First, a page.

Thursday, January 12, 2012

Match Point

I watched Siggy Flicker yesterday.

Sigh.

For those of you who don't know, Siggy Flicker is a matchmaker who has a show on VH-1 entitled, "Why Am I Still Single?"

Sigh.

As if Patti Stanger isn't bad enough.

I have several reactions (obviously). On the one hand, I'd really like to see somene finally answer the question "Why am I still single?" with some hard demographic facts.

The idea that women "shouldn't" be single has been around for a couple of centuries or so. And for well over a century, critics have been pointing out that, given that women have a longer lifespan and generally outnumber men, it is inevitable that quite a few women will live out a major portion of their lives "single."

The problem for me is the way in which it has always been chalked up to being the woman's fault--and never identified as a viable choice (and one that has a LOT of perks, in my opinion).

I'd really like to see a redefinition of the term "single," but I know I won't get that any day soon. The tendency to equate "single" with "unloved" is problematic to me--especially since I've seen marriages in which everyone would be better off "single" because there's definitely no love lost.

Okay, so there's that.

Then, there's the advice. It seemed to me to boil down to making women act like they've always been told to act: a little flirty, a little brainless, a little touchy-feeley.

In short, helpless and kinda silly.

Siggy Flicker told one woman to "twirl her hair" while on a date. Second-grade girls twirl their hair.

Of course, I may just be jealous because my hair is all of about 3 inches long at its longest. A serious twirling is only going to make me look like the lead singer of the 80's band Flock of Seagulls.

She told another one to "touch" her date repeatedly on the arm. Again, I can't speak for the rest of the world, but I kinda hate it when people do that.

My feeling is, "I'm listening. You don't need to touch me."

Funny story: I was once talking to someone and they did the "touch" thing and, because I wasn't expecting it, I actually jumped back. (My friends tease me that I have "personal space" issues: my sense of personal space extends 3 feet outward in every direction.)

Siggy Flicker also advised the person to "smile and laugh" a lot. I definitely can't argue with this one, only it seems to me that, if you're discussing Nietzsche's theory of eternal return (for example), twirling your hair and giggling may seem slightly inappropriate.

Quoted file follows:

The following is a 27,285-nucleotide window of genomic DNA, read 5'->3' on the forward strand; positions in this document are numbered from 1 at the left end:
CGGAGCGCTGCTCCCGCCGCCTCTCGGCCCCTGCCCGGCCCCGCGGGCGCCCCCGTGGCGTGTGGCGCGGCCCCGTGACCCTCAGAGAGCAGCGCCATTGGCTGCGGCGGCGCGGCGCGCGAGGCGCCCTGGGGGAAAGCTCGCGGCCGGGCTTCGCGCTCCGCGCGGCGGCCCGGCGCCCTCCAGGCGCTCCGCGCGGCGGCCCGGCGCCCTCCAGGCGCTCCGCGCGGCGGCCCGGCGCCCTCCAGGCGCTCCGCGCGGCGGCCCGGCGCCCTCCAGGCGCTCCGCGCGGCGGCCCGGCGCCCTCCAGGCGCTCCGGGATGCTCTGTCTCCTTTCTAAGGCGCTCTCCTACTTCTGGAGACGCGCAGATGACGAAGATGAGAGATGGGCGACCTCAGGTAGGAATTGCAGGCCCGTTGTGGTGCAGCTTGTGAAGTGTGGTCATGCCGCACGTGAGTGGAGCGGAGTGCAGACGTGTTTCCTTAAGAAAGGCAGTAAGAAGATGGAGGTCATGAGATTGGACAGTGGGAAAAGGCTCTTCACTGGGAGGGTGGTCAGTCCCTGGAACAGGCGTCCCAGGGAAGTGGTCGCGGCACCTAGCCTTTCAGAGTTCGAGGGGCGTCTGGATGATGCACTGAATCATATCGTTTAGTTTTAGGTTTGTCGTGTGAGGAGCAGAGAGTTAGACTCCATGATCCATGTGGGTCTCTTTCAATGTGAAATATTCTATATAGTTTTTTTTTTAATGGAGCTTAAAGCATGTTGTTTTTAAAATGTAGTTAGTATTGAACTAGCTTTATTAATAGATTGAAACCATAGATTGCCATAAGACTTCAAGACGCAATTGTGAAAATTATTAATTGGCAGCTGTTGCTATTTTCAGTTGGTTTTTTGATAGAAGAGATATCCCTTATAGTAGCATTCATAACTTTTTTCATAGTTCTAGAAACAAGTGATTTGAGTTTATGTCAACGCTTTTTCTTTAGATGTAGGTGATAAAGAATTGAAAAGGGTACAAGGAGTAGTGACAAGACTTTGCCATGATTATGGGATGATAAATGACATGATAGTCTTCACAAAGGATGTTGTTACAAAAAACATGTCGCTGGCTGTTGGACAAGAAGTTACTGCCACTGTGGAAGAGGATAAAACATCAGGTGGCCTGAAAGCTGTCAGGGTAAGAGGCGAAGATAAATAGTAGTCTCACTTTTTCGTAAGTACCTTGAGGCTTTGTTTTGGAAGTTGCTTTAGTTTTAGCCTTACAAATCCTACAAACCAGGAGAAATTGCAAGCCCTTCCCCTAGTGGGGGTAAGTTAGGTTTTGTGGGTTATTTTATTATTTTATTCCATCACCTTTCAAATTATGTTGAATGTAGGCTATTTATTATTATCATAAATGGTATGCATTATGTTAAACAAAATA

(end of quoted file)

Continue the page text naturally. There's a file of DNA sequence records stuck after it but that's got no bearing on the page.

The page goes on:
I guess my main objection is, why can't people just be themselves? If you're a bit balls-to-the-wall in your approach to life, it seems to me that people should just know that right up front, and if they have a problem with it, they can go on to lead a rich, full, happy life elsewhere.

If you haven't twirled your hair since second grade, I say, don't start now.

And if someone isn't genuinely making you laugh or smile, then I say, stare at them blankly. We human beings do each other no favors by pretending that we're more interesting or funny than we actually are.

Don't get me wrong, I'm all for putting your best foot forward when you want to make a good impression. I wouldn't show up in my jammies for an interview, and similarly, I probably won't cuss like a sailor on a first date. (Although I reserve the right to do so, obviously, if circumstances warrant such a reaction.)

But I really object to the idea that anyone--man or woman--has to be something they're not in order to impress someone else.

That's not "finding love." It's called "bait and switch." And it's very annoying.

I dated someone once who claimed to have all kinds of interests. Actually, he still claims to have all kinds of interests, and interestingly, none of the interests he claimed to have when I was dating him are on his list anymore.

Really, though, he just liked to doze off on the couch and stare at the TV for hours on end. I don't know whether he thought that I thought he was all kinds of wonderful (he seemed to think I did), but I didn't.

I really resented slowly realizing that he wasn't ever actually going to want to go to a movie. Or travel. Or go anywhere, in fact.

If I knew then what I know now, I'd have never given him the time of day. Yeah, the first date or two was fun, but that wasn't who he really was and it didn't take long for me to figure that out. When I did, I felt like he had royally wasted my time--and the fact that I couldn't seem to convince him that I wasn't madly in love with him didn't make me any more pleased with the experience.

So when Siggy Flicker advises women to go on dates no fewer than two times a week, all I can think is, "Oh, HELL no."

I have things to do with my life, thank you.

Meeting people who are interesting and fun is, of course, interesting and fun. Meeting people just to meet people, on the off-chance that they'll somehow prove to be interesting and fun, is counterproductive.

If I don't love my life and find myself busy and interested and engaged by all that's going on in it, who will?

Energy and confidence and a love of life: now that's attractive.

Twirling your hair and patting people on the arm and giggling? Not so much.

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Ralph Waldo Emerson once wrote, "Life is short, but there is always time for courtesy."